Early etymology of boy: Wikipedia has:
The word "boy" comes from Middle English boi, boye ("boy, servant"),
related to other Germanic words for boy, namely East Frisian boi
("boy, young man") and West Frisian boai ("boy").
Although the exact etymology is obscure, the English and Frisian forms
probably derive from an earlier Anglo-Frisian *bō-ja ("little
brother"), a diminutive of the Germanic root *bō- ("brother, male
relation"), from Proto-Indo-European *bhā-, *bhāt- ("father,
The root is also found in Norwegian dialectal boa ("brother"), and,
through a reduplicated variant *bō-bō-, in Old Norse bófi, Dutch boef
"(criminal) knave, rogue", German Bube ("knave, rogue, boy").
Furthermore, the word may be related to Bōia, an Anglo-Saxon personal
and The Online Etymology Dictionary [re-ordered]
[boy] mid-13c., boie "servant, commoner, knave" (generally young and male); c. 1300, "rascal, ruffian, knave; urchin," mid-14c. as
"male child before puberty" (possibly an extended sense from the
"urchin" one). A word of unknown origin.
Possibly from Old French embuie "one fettered," from Vulgar Latin
*imboiare, from Latin boia "leg iron, yoke, leather collar," from Greek boeiai dorai "ox hides." (Words for "boy" double as "servant,
attendant" across the Indo-European map -- compare Italian ragazzo,
French garçon, Greek pais, Middle English knave, Old Church Slavonic
otroku -- and often it is difficult to say which meaning came first.)
But it also appears to be identical with East Frisian boi "young
gentleman," and perhaps with Dutch boef "knave," from Middle Dutch
boeve, perhaps from Middle Low German buobe. This suggests a
gradational relationship to babe.
In Old English, only the proper name Boia has been recorded. ME boi
meant 'churl, servant' and (rarely) 'devil.' In texts, the meaning
'male child' does not antedate 1400. ModE boy looks like a semantic
blend of an onomatopoeic word for an evil spirit (*boi) and a baby
word for 'brother' (*bo). [Liberman]
For a different conjecture: Used slightingly of young men in Middle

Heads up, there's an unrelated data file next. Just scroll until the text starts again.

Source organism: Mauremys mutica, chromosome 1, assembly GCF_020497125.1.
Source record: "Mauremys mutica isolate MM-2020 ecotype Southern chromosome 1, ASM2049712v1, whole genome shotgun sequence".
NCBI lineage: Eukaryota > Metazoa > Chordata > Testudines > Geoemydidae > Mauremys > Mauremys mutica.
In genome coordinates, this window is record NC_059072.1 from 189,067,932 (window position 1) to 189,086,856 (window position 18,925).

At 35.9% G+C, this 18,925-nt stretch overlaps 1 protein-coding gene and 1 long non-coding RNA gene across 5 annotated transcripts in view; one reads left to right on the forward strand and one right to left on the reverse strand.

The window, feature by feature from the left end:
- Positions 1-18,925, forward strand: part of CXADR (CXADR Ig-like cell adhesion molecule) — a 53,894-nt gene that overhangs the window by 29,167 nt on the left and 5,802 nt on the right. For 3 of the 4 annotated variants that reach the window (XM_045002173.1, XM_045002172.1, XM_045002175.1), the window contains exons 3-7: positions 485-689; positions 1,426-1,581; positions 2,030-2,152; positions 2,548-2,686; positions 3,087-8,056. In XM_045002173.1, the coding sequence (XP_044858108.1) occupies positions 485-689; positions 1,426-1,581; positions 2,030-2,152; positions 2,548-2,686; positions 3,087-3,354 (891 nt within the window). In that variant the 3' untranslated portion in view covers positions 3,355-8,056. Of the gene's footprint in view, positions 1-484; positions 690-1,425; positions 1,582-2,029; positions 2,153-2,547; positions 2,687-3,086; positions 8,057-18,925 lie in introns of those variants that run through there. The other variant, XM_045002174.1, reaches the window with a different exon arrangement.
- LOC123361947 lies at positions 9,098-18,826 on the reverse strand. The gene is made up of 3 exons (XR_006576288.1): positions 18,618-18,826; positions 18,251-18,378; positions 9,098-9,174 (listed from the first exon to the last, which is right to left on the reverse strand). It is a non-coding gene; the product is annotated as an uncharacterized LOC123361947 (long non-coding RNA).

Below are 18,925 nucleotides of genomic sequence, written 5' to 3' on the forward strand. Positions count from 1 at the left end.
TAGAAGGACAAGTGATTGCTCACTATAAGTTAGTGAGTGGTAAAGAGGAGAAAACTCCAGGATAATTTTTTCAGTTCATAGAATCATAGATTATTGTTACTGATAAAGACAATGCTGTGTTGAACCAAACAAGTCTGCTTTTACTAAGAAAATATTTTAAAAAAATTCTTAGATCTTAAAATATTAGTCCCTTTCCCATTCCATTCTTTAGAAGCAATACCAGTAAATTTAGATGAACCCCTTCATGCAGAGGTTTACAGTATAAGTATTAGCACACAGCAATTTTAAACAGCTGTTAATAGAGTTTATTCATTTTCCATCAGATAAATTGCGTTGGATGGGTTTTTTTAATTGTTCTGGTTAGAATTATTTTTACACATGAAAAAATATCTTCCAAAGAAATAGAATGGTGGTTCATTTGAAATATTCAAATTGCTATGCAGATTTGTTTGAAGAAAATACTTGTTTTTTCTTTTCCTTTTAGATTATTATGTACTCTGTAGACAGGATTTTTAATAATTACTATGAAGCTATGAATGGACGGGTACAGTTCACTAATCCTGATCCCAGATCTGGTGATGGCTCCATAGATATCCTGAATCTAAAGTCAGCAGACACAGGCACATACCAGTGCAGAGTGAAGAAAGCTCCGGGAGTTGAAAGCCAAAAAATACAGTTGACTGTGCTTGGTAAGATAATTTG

English, also in familiar or contemptuous use of criminal toughs or
men in the armed services. In some local uses "a man," without
reference to age (OED lists "in Cornwall, in Ireland, in the far West
of the U.S."). Meaning "male negro slave or Asian personal servant of
any age" attested from c. 1600. Extended form boyo is attested
from 1870. Emphatic exclamation oh, boy is attested by 1917.)
So, from times not too long after its earliest use in English, 'boy' seems to have carried the unmarked sense (male child / male relation / little brother), as well as the pejorative (urchin / rascal / knave), and even approbatory (young gentleman) associations.
The problems associated with using a term that can both be unmarked, mundane and highly proper, and offensive have been found especially in the United States and South Africa [the same Wikipedia article]:
Historically, in the United States and South Africa, "boy" was not
only a "neutral" term for domestics but also a disparaging term
towards men of color; the term implied a subservient status.
The article goes on to describe diachronic changes in the perceived degree of offensiveness of the word:
The use of the term "boy" to describe men of color has not always been
used as an insult, however; for example, Thomas Branch, an early
African-American Seventh-day Adventist missionary to Nyassaland
(Malawi) [1900s] referred to the native students as boys:
There is one way by which we judge many of our present boys to be quite different from some of those who were here long ago: those that
are married have their wives here with them, and build their own
houses, and all are busy making their gardens. I have told all the
boys that if they wished to stay here and learn, those that had wives
must bring them. This is having a good effect on them. They stay
longer, and are more attentive to their work and their studies.
... [2010s] Multiple politicians – including New Jersey Governor Chris Christie
and former Kentucky Congressman Geoff Davis – have been criticized
publicly for referring to a black man as "boy.
During an event promoting the 2017 boxing bout between Floyd
Mayweather Jr. and Conor McGregor, the latter told the former to
"dance for me, boy." The remarks led several boxers – including
Mayweather and Andre Ward – as well as multiple commentators to accuse
McGregor of racism.
This is obviously a complex issue. A Welshman would refer to a mate as 'boyo' in just the same spirit as others would refer to mates as 'lover', 'me old mucker', 'old boy', 'my dear old thing'... and exception could doubtless be taken to all of these. 'Pal' said in a certain way is just as nasty as others. As always, the answer to misuse is not disuse but proper use. And as always, if one does not agree on a final arbiter, deciding on which is which merely rephrases the problem.